Mira Furlan was an acclaimed actress in her native Croatia, winning the equivalent of an Oscar, before emigrating to the United States in the early ‘90s. She is best known to American audiences, however, as Ambassador Delenn from Babylon 5 and Danielle Rousseau from LOST. She took a few minutes Saturday morning to talk with the Daily Dragon.
Daily Dragon (DD): You had an extensive career in your home country before you came to the United States. What were some of the challenges for you? Was it like starting over?
Mira Furlan (MF): It was completely like starting over, as if someone had taken a big eraser and erased my life. It was a strange feeling. But at the same time, we came to New York. I’ve always loved New York, and I’ve always thought that it’s like living in the world. It’s the world, not just one city, but it’s everything! I was there in the mid-80s, and completely fell in love, and I thought, “I could live there!” So we came. It was one of the coldest winters in America ever recorded, minus 30 degrees Celsius, almost unbelievably cold. Homeless people were dying in the streets, people were warned not to get out of their homes and apartments and so on. We had four suitcases. But then, somehow, there was an agent who wanted to send me—not sign me, but send me just for trial purposes—send me to a couple of auditions. And one of them was Babylon 5. So it was kind of a miracle! The more I live here, the more it’s clear to me what a miracle it was. I didn’t quite understand it in those times.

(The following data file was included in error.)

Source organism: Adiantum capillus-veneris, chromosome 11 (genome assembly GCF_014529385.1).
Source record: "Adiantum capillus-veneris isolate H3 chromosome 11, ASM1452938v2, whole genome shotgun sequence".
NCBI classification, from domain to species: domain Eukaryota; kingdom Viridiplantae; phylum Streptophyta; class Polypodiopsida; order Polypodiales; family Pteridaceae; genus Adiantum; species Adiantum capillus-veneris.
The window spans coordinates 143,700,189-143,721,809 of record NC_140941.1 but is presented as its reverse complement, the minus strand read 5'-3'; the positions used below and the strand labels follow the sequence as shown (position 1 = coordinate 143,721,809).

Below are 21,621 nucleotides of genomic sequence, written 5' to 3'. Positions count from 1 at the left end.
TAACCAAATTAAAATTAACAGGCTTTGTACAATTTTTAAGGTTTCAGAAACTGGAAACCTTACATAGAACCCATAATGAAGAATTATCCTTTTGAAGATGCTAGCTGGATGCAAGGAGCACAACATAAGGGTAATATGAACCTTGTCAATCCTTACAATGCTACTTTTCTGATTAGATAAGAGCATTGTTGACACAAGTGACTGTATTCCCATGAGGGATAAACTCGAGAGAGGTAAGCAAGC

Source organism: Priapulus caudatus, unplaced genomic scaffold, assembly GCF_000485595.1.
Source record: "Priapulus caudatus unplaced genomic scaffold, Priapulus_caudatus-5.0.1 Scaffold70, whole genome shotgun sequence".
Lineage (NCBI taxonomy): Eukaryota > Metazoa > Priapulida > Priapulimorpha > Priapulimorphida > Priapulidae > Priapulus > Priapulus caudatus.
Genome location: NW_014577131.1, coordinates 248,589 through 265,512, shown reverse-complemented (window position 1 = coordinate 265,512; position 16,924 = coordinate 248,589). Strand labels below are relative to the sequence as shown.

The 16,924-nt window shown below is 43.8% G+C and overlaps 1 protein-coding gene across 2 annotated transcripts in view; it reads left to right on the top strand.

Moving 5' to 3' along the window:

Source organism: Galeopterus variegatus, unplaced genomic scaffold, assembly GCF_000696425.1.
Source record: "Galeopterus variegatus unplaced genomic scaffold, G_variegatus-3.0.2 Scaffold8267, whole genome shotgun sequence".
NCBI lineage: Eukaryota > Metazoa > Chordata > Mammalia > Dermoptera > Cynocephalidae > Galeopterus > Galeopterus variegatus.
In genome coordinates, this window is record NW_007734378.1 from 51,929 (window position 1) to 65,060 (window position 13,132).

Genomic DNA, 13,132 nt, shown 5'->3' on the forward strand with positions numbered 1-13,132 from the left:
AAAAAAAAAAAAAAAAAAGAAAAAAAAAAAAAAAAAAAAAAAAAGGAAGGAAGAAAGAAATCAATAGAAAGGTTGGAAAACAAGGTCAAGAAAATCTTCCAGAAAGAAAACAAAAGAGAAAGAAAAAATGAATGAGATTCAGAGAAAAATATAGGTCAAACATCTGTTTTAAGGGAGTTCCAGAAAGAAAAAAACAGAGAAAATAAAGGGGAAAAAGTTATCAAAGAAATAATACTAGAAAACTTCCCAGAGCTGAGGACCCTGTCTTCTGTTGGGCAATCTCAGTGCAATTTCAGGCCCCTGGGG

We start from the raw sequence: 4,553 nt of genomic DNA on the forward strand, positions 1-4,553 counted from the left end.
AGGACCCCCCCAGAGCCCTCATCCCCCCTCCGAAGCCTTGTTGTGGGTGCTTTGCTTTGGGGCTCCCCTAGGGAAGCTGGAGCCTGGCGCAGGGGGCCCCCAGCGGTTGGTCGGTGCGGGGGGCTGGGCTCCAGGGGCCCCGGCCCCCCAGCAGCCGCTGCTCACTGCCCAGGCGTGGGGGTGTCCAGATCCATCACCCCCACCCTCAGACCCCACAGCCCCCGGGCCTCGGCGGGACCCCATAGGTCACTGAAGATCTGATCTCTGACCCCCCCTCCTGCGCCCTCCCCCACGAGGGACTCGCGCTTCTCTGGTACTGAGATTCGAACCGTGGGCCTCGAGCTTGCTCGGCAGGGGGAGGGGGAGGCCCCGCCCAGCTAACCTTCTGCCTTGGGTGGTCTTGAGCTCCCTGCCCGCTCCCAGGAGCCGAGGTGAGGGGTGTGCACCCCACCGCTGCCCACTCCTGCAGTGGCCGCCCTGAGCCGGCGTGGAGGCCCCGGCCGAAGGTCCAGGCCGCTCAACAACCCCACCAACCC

DD: So was Babylon 5 your first job here in the United States?
MF: Actually, no. My first job in the United States was a theater play. I got my Actors’ Equity card very soon—I had to start. It’s a puzzle, it’s a whole big puzzle that you have to solve. The papers, your legal status, the green card, permission to work, the unions… and it’s all catch-22: Unless you have work, you can’t get those things, and if you don’t get those things, you can’t work. It’s like all these closed circles which you travel and circle and try to find a way out! And somehow it happened. So my first job was a play in Indianapolis by the Spanish author García Lorca, and I played Yerma. It was a challenge, big challenge for me because it was a very hard play—even in my language, it would be hard, but this was English and I had to master this new language and so on and so forth. But the whole experience was, however scary, also very exhilarating, because you had a very clear goal in front of you. You had to solve all those legal, professional obstacles. And I always say to people who come here and think that that’s the biggest deal to solve—to get the green card, to go get work—no, that will come! That will be solved! The rest is the problem. You solve all that, and then what?
DD: So what was it like for you to go back to your home country after being away for so many years and go back to the stage?